When extremists and white supremacists infiltrate security forces
Before embarking on his livestreamed murder of 51 Muslim worshippers in two mosques in Christchurch last year, the Australian white supremacist Terrorist Brenton Tarrant posted a manifesto online. He claimed that his ideological beliefs were shared “in every place of employment and field” in Western countries but “disproportionately” so “in military services and law enforcement”.
Before embarking on his livestreamed murder of 51 Muslim worshippers in two mosques in Christchurch last year, the Australian white supremacist Terrorist Brenton Tarrant posted a manifesto online.
He claimed that his ideological beliefs were shared “in every place of employment and field” in Western countries but “disproportionately” so “in military services and law enforcement”.
He estimated that the “number of soldiers in European armed forces that also belong to nationalist groups to number in the hundreds of thousands, with just as many employed in law enforcement positions”.
Tarrant may not have been entirely exaggerating. In recent weeks, reports broke of extensive infiltration by neo-Nazis of Germany’s most elite special forces unit, known by its German acronym, the KSK.
Certain KSK members reportedly pilfered 62 kg of explosives and 48,000 rounds of ammunition from KSK stocks. This prompted the German defence minister to disband an entire KSK fighting company seen as infested with extremists.
White supremacist sentiments within the security forces is hardly a German problem.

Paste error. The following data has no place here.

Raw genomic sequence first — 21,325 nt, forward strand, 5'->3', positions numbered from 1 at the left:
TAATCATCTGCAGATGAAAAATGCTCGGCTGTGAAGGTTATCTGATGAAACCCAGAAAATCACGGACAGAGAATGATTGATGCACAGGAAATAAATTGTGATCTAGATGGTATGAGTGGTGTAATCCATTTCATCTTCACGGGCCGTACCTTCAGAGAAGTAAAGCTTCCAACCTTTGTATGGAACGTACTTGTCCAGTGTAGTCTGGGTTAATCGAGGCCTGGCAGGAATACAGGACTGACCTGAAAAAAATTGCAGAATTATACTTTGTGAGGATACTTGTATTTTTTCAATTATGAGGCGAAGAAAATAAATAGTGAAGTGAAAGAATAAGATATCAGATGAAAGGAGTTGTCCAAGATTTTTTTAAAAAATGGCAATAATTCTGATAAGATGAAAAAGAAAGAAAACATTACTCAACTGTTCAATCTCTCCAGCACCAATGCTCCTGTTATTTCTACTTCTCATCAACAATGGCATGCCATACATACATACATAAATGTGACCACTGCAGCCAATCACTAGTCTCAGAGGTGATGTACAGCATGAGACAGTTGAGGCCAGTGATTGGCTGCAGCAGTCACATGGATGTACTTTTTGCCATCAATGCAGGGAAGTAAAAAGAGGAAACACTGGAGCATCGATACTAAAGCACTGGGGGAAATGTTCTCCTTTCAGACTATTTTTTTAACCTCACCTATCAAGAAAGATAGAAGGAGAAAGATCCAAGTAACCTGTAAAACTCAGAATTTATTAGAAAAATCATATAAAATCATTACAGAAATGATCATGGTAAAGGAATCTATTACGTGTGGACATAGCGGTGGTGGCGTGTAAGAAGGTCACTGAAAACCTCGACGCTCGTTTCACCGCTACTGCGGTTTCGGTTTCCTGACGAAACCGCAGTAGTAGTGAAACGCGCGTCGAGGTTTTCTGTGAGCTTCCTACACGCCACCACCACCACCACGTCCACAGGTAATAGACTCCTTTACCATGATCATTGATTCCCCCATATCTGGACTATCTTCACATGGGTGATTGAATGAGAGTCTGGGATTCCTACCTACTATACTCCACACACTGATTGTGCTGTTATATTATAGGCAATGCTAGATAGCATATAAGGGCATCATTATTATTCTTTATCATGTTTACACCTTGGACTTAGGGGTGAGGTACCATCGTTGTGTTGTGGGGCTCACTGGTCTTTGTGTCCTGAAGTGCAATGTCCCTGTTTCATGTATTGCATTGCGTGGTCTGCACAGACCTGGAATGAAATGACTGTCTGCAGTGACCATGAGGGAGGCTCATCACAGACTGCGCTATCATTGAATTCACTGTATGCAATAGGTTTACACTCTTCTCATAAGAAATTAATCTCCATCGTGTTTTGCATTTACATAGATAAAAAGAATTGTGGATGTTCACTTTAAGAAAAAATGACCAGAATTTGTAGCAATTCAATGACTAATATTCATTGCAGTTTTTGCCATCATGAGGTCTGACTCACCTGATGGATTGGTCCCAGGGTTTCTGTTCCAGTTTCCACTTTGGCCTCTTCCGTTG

In the United Kingdom, there have been similar concerns of white supremacist groups such as National Action targetting British servicemen for recruitment.
Across the Atlantic, violent white supremacist groups such as the Atomwaffen Division and others have indoctrinated a number of United States servicemen as well.
This disturbing phenomenon of white supremacist penetration of Western security forces is a function of the societal and political mainstreaming of such ideas in wider communities in Western countries such as Germany.
THE GREAT REPLACEMENT MOTIF
White supremacist extremism, also known as “right-wing” and “far right” extremism, is a broad label of convenience that lumps together, amongst others, white nationalist, neo-Nazi, anti-immigrant, anti-gun control, anti-LGBTQ and increasingly even misogynistic grievances.
While its key tropes have gestated for decades, an underlying theme that has come to the fore in recent times has been the notion of what the French philosopher Reynaud Camus in 2012 called Le Grand Remplacement (The Great Replacement).
This argument holds that white, Christian Europe is being overrun by masses of black and brown Muslim immigrants from North and sub-Saharan Africa.
Especially since the refugee crisis of 2015, in which more than a million asylum seekers fleeing conflict landed on the shores of European Union countries, some public intellectuals, social media, political personalities and movements have, wittingly or otherwise, helped make the Great Replacement motif more mainstream within European societies.
For instance, the conservative British journalist Douglas Murray has voiced deep concern about how Muslim immigration is gradually eroding a tired European civilisation.
His influential, erudite book, The Strange Death of Europe, has gained significant popularity amongst anti-immigration politicians in the US and Europe such as the Hungarian leader Victor Orban.
Citing white Christian Europe’s “existential civilisational tiredness”, Mr Murray warns that “while the movement of millions of people from other cultures into a strong culture might have worked”, the mass movement of “millions of people into a guilty, jaded and dying culture cannot”.
White Christian Europe, “one of the most cultured civilisations in history”, is thus about to be “swept away by people... who are unworthy,” he pointedly warns.
To be sure, Mr Murray, Mr Camus and other prominent conservative European intellectuals promoting this Great Replacement motif should not be hastily pigeonholed as extremists.
That said, their ideas have become mainstream in European circles to such an extent that some observers note that “if you go to a horse race betting bar and talk politics” and “mention the ‘great replacement’, people will understand what you mean”.